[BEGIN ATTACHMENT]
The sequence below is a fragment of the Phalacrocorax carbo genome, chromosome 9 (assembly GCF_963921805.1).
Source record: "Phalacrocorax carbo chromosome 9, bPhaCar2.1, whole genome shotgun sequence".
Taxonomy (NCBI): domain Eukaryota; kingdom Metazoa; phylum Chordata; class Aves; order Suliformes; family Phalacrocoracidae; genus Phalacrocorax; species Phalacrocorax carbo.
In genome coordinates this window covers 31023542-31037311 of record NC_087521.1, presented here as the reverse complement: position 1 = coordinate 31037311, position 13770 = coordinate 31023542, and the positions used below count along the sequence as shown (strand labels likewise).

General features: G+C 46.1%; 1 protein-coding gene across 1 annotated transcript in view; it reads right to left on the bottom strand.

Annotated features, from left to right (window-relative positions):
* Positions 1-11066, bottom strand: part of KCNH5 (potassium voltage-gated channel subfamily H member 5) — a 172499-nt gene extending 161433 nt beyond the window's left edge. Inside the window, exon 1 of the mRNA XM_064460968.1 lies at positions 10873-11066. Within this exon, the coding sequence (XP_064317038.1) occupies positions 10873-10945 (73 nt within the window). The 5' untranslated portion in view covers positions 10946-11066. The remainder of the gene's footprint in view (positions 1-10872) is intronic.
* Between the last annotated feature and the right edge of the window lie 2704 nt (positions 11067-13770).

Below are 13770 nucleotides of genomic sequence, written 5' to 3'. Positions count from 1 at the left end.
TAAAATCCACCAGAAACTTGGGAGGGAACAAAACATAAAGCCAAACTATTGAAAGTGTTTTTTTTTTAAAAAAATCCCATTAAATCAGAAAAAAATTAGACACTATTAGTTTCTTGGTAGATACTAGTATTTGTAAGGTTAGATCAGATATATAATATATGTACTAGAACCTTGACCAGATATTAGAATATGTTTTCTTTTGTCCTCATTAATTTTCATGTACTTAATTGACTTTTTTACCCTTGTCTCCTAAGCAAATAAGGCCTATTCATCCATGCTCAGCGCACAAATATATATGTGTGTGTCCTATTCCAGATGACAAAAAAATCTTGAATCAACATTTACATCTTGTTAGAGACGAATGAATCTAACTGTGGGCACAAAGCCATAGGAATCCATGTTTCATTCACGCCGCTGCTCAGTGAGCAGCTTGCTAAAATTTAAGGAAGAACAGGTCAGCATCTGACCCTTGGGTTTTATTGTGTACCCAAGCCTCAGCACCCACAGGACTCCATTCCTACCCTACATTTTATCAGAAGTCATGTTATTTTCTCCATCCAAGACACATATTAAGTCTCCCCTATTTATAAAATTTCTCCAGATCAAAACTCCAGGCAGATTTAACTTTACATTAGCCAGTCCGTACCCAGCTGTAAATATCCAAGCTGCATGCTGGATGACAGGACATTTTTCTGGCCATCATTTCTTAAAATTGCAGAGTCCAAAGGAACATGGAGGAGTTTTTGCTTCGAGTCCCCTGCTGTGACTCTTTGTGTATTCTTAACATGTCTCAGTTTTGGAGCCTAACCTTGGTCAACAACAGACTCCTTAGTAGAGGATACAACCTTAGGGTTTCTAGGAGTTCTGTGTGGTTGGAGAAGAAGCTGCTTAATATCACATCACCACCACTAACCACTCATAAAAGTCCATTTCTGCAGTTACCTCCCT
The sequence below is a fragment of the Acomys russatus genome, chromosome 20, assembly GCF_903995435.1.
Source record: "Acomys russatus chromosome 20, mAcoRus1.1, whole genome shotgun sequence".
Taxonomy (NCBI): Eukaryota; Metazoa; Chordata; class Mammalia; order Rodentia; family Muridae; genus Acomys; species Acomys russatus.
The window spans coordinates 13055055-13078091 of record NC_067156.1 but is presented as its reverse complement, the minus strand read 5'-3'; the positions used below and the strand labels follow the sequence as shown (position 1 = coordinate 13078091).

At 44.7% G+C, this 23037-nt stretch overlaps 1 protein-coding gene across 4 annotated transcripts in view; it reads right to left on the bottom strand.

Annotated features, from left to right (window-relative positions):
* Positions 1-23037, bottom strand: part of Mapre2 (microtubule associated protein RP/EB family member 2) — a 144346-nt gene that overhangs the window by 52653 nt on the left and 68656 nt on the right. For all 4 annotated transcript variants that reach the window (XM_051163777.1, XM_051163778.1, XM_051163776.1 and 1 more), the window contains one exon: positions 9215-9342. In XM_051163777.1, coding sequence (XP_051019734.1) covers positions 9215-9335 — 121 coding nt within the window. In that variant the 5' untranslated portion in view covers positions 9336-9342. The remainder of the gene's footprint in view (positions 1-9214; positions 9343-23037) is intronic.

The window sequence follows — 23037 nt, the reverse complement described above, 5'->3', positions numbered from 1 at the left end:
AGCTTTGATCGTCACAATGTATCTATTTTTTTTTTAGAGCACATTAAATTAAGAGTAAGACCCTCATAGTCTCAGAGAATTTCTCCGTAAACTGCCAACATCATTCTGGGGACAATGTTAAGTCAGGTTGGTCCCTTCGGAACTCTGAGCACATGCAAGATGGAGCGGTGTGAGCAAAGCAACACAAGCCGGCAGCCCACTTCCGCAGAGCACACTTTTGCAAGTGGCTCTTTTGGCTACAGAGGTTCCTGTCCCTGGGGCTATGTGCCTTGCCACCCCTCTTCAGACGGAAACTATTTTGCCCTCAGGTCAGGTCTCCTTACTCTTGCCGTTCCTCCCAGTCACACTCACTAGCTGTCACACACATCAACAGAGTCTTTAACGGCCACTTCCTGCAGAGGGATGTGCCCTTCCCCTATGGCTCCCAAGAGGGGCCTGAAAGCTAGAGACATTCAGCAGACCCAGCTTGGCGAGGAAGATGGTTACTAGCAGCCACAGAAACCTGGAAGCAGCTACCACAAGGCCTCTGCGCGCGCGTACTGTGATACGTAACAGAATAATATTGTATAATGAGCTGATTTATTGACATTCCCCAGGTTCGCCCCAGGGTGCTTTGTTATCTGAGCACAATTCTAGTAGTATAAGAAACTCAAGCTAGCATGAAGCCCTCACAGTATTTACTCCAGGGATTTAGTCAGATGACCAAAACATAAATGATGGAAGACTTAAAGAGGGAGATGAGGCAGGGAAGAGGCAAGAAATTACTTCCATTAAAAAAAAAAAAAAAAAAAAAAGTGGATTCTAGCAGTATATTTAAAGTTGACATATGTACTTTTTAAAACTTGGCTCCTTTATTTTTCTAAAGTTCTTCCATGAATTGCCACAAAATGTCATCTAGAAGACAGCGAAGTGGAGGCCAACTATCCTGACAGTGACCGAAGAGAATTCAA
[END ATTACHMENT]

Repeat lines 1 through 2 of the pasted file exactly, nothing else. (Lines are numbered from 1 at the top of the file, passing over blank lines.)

The sequence below is a fragment of the Phalacrocorax carbo genome, chromosome 9 (assembly GCF_963921805.1).
Source record: "Phalacrocorax carbo chromosome 9, bPhaCar2.1, whole genome shotgun sequence".